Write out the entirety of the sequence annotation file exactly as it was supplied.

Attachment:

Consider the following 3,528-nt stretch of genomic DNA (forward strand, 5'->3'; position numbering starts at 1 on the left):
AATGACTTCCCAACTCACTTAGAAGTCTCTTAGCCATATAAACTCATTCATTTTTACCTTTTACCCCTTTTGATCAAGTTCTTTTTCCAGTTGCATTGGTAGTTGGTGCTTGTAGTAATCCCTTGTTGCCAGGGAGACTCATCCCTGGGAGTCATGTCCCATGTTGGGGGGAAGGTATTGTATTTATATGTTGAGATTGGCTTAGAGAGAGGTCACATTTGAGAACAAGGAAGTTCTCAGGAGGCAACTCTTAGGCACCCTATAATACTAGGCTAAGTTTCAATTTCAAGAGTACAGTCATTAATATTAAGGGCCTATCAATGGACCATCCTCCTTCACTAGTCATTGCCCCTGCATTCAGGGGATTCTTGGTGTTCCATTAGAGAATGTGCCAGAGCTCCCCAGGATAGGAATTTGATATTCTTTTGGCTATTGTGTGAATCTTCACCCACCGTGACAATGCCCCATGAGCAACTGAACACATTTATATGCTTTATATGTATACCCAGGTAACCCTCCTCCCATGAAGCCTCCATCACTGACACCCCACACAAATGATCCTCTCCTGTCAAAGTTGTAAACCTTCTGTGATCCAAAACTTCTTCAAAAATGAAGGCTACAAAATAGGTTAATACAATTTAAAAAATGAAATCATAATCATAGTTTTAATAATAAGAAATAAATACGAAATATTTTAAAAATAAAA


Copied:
Consider the following 3,528-nt stretch of genomic DNA (forward strand, 5'->3'; position numbering starts at 1 on the left):
AATGACTTCCCAACTCACTTAGAAGTCTCTTAGCCATATAAACTCATTCATTTTTACCTTTTACCCCTTTTGATCAAGTTCTTTTTCCAGTTGCATTGGTAGTTGGTGCTTGTAGTAATCCCTTGTTGCCAGGGAGACTCATCCCTGGGAGTCATGTCCCATGTTGGGGGGAAGGTATTGTATTTATATGTTGAGATTGGCTTAGAGAGAGGTCACATTTGAGAACAAGGAAGTTCTCAGGAGGCAACTCTTAGGCACCCTATAATACTAGGCTAAGTTTCAATTTCAAGAGTACAGTCATTAATATTAAGGGCCTATCAATGGACCATCCTCCTTCACTAGTCATTGCCCCTGCATTCAGGGGATTCTTGGTGTTCCATTAGAGAATGTGCCAGAGCTCCCCAGGATAGGAATTTGATATTCTTTTGGCTATTGTGTGAATCTTCACCCACCGTGACAATGCCCCATGAGCAACTGAACACATTTATATGCTTTATATGTATACCCAGGTAACCCTCCTCCCATGAAGCCTCCATCACTGACACCCCACACAAATGATCCTCTCCTGTCAAAGTTGTAAACCTTCTGTGATCCAAAACTTCTTCAAAAATGAAGGCTACAAAATAGGTTAATACAATTTAAAAAATGAAATCATAATCATAGTTTTAATAATAAGAAATAAATACGAAATATTTTAAAAATAAAA